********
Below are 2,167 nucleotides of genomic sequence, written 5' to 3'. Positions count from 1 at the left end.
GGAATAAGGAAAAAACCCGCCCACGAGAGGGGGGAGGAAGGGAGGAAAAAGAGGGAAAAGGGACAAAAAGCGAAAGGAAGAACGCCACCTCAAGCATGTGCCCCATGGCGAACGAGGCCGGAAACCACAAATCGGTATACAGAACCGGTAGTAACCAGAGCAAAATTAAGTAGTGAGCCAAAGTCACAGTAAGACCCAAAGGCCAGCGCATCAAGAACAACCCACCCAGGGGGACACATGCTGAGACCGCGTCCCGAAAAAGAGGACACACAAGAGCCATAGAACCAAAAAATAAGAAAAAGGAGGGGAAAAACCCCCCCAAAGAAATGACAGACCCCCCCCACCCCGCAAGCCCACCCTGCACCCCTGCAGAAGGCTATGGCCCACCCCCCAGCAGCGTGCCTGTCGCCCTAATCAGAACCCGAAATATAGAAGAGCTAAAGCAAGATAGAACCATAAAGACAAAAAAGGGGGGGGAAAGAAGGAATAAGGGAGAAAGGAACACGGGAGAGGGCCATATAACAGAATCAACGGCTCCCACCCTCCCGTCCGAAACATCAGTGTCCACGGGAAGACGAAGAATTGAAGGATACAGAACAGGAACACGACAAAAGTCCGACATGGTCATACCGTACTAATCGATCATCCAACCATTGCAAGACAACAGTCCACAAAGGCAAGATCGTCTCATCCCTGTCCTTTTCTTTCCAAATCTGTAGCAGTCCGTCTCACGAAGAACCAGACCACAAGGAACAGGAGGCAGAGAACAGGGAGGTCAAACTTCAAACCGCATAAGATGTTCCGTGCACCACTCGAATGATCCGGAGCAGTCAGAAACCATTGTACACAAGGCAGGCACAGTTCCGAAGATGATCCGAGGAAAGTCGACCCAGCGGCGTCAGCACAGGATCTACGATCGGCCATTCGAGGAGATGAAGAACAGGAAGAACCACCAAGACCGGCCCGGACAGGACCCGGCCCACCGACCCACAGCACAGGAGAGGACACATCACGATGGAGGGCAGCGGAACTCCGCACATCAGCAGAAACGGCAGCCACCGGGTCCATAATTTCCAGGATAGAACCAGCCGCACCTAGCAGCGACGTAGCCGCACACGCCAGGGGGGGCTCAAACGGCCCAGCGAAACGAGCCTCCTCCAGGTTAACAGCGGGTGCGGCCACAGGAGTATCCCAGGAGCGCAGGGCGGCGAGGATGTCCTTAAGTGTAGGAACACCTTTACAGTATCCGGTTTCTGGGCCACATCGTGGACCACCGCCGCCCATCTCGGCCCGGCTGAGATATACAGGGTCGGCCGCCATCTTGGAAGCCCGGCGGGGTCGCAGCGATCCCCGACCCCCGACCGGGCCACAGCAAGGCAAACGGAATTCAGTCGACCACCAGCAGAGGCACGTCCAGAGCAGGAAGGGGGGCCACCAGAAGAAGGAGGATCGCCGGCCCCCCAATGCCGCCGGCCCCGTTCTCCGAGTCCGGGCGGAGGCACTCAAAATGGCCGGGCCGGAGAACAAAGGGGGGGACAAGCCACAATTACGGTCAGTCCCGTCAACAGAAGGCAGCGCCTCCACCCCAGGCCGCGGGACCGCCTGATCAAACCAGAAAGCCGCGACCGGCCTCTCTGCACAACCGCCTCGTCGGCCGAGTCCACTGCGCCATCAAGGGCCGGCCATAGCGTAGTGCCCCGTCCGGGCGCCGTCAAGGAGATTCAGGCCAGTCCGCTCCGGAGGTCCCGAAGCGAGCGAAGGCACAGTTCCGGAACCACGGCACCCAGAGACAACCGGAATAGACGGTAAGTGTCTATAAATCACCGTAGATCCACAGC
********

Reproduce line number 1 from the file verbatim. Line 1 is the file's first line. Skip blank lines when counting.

Below are 2,167 nucleotides of genomic sequence, written 5' to 3'. Positions count from 1 at the left end.